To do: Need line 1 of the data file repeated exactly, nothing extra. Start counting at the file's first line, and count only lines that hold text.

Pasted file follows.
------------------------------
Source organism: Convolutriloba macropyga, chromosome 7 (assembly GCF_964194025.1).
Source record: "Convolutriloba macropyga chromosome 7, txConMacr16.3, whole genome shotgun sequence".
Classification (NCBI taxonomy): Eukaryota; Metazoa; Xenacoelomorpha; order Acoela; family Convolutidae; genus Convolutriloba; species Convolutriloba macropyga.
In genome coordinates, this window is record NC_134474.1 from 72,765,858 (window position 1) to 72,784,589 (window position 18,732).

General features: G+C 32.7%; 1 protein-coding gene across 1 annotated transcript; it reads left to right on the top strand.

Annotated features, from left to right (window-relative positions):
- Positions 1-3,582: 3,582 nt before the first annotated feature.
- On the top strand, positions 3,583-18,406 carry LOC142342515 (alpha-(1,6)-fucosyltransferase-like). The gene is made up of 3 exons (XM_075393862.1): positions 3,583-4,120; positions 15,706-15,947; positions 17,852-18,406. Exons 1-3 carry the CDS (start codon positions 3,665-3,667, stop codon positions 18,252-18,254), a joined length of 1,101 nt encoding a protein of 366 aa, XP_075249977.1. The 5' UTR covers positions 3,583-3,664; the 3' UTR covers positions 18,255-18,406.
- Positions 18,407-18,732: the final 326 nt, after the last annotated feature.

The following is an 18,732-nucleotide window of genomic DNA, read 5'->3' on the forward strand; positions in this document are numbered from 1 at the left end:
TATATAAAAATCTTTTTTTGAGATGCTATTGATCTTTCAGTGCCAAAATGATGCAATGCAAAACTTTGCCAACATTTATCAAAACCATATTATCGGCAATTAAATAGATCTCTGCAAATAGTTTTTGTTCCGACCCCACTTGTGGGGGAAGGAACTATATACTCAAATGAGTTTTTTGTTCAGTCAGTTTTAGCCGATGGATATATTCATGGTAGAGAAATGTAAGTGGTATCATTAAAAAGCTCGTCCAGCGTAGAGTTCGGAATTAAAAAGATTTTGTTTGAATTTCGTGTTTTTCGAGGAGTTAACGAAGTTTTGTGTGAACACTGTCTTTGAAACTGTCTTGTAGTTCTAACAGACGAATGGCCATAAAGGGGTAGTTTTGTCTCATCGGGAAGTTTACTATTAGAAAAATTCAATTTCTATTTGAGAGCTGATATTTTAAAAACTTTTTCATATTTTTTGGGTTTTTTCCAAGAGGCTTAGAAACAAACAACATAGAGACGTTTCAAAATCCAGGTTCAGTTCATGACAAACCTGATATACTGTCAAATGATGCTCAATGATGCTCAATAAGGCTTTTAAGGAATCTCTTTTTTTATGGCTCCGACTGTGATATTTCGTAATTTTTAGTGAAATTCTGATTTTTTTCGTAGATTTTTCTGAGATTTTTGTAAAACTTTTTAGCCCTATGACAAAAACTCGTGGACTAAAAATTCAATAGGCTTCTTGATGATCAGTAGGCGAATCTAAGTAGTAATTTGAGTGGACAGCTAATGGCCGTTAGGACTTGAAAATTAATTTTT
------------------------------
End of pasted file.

Source organism: Convolutriloba macropyga, chromosome 7 (assembly GCF_964194025.1).